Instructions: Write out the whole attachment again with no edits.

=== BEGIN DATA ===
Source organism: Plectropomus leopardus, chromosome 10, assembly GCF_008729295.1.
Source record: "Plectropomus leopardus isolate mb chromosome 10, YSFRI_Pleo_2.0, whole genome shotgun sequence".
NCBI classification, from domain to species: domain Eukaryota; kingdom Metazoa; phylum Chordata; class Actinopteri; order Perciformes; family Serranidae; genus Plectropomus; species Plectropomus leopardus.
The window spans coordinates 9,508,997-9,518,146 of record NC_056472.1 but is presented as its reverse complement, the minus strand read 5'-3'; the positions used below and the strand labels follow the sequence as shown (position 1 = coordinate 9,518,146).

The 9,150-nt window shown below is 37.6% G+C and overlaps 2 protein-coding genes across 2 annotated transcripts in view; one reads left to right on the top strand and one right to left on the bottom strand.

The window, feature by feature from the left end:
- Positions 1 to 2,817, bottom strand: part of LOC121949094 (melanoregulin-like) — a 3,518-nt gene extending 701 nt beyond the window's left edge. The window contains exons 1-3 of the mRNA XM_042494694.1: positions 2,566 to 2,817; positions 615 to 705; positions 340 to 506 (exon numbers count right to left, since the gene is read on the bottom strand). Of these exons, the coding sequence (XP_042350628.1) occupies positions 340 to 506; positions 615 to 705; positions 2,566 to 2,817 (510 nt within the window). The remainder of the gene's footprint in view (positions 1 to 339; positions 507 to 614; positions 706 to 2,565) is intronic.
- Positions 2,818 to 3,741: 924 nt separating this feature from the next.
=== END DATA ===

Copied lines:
Source organism: Plectropomus leopardus, chromosome 10, assembly GCF_008729295.1.
Source record: "Plectropomus leopardus isolate mb chromosome 10, YSFRI_Pleo_2.0, whole genome shotgun sequence".
NCBI classification, from domain to species: domain Eukaryota; kingdom Metazoa; phylum Chordata; class Actinopteri; order Perciformes; family Serranidae; genus Plectropomus; species Plectropomus leopardus.
The window spans coordinates 9,508,997-9,518,146 of record NC_056472.1 but is presented as its reverse complement, the minus strand read 5'-3'; the positions used below and the strand labels follow the sequence as shown (position 1 = coordinate 9,518,146).

The 9,150-nt window shown below is 37.6% G+C and overlaps 2 protein-coding genes across 2 annotated transcripts in view; one reads left to right on the top strand and one right to left on the bottom strand.

The window, feature by feature from the left end:
- Positions 1 to 2,817, bottom strand: part of LOC121949094 (melanoregulin-like) — a 3,518-nt gene extending 701 nt beyond the window's left edge. The window contains exons 1-3 of the mRNA XM_042494694.1: positions 2,566 to 2,817; positions 615 to 705; positions 340 to 506 (exon numbers count right to left, since the gene is read on the bottom strand). Of these exons, the coding sequence (XP_042350628.1) occupies positions 340 to 506; positions 615 to 705; positions 2,566 to 2,817 (510 nt within the window). The remainder of the gene's footprint in view (positions 1 to 339; positions 507 to 614; positions 706 to 2,565) is intronic.
- Positions 2,818 to 3,741: 924 nt separating this feature from the next.